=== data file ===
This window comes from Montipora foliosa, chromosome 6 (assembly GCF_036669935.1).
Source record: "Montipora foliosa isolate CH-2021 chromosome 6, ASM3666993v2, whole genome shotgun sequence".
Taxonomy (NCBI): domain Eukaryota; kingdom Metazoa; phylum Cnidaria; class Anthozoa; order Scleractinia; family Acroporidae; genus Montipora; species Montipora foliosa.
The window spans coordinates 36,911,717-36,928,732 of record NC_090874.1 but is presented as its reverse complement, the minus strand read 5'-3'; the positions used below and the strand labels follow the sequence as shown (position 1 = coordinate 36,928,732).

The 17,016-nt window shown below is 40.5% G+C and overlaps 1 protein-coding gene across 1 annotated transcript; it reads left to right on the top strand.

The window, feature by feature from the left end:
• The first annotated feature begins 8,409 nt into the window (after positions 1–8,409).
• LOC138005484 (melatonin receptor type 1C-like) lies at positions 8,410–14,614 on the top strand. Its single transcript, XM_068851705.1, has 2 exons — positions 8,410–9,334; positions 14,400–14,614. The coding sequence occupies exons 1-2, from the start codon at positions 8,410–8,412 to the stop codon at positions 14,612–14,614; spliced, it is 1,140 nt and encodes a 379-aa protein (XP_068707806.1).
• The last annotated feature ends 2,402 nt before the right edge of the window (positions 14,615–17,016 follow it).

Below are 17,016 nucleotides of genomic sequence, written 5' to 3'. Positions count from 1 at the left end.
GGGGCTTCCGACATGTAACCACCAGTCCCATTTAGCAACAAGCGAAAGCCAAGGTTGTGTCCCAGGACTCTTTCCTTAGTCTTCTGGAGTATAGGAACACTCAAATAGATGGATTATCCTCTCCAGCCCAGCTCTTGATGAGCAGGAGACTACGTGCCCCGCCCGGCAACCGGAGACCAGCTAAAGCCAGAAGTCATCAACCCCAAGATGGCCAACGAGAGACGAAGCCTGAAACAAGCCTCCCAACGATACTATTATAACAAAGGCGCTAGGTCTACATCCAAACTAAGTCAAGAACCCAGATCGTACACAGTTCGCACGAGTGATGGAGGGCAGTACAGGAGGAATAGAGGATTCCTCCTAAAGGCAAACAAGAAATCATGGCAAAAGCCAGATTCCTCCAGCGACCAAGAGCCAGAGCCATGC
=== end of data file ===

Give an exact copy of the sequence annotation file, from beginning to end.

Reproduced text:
This window comes from Montipora foliosa, chromosome 6 (assembly GCF_036669935.1).
Source record: "Montipora foliosa isolate CH-2021 chromosome 6, ASM3666993v2, whole genome shotgun sequence".
Taxonomy (NCBI): domain Eukaryota; kingdom Metazoa; phylum Cnidaria; class Anthozoa; order Scleractinia; family Acroporidae; genus Montipora; species Montipora foliosa.
The window spans coordinates 36,911,717-36,928,732 of record NC_090874.1 but is presented as its reverse complement, the minus strand read 5'-3'; the positions used below and the strand labels follow the sequence as shown (position 1 = coordinate 36,928,732).

The 17,016-nt window shown below is 40.5% G+C and overlaps 1 protein-coding gene across 1 annotated transcript; it reads left to right on the top strand.

The window, feature by feature from the left end:
• The first annotated feature begins 8,409 nt into the window (after positions 1–8,409).
• LOC138005484 (melatonin receptor type 1C-like) lies at positions 8,410–14,614 on the top strand. Its single transcript, XM_068851705.1, has 2 exons — positions 8,410–9,334; positions 14,400–14,614. The coding sequence occupies exons 1-2, from the start codon at positions 8,410–8,412 to the stop codon at positions 14,612–14,614; spliced, it is 1,140 nt and encodes a 379-aa protein (XP_068707806.1).
• The last annotated feature ends 2,402 nt before the right edge of the window (positions 14,615–17,016 follow it).

Below are 17,016 nucleotides of genomic sequence, written 5' to 3'. Positions count from 1 at the left end.
GGGGCTTCCGACATGTAACCACCAGTCCCATTTAGCAACAAGCGAAAGCCAAGGTTGTGTCCCAGGACTCTTTCCTTAGTCTTCTGGAGTATAGGAACACTCAAATAGATGGATTATCCTCTCCAGCCCAGCTCTTGATGAGCAGGAGACTACGTGCCCCGCCCGGCAACCGGAGACCAGCTAAAGCCAGAAGTCATCAACCCCAAGATGGCCAACGAGAGACGAAGCCTGAAACAAGCCTCCCAACGATACTATTATAACAAAGGCGCTAGGTCTACATCCAAACTAAGTCAAGAACCCAGATCGTACACAGTTCGCACGAGTGATGGAGGGCAGTACAGGAGGAATAGAGGATTCCTCCTAAAGGCAAACAAGAAATCATGGCAAAAGCCAGATTCCTCCAGCGACCAAGAGCCAGAGCCATGC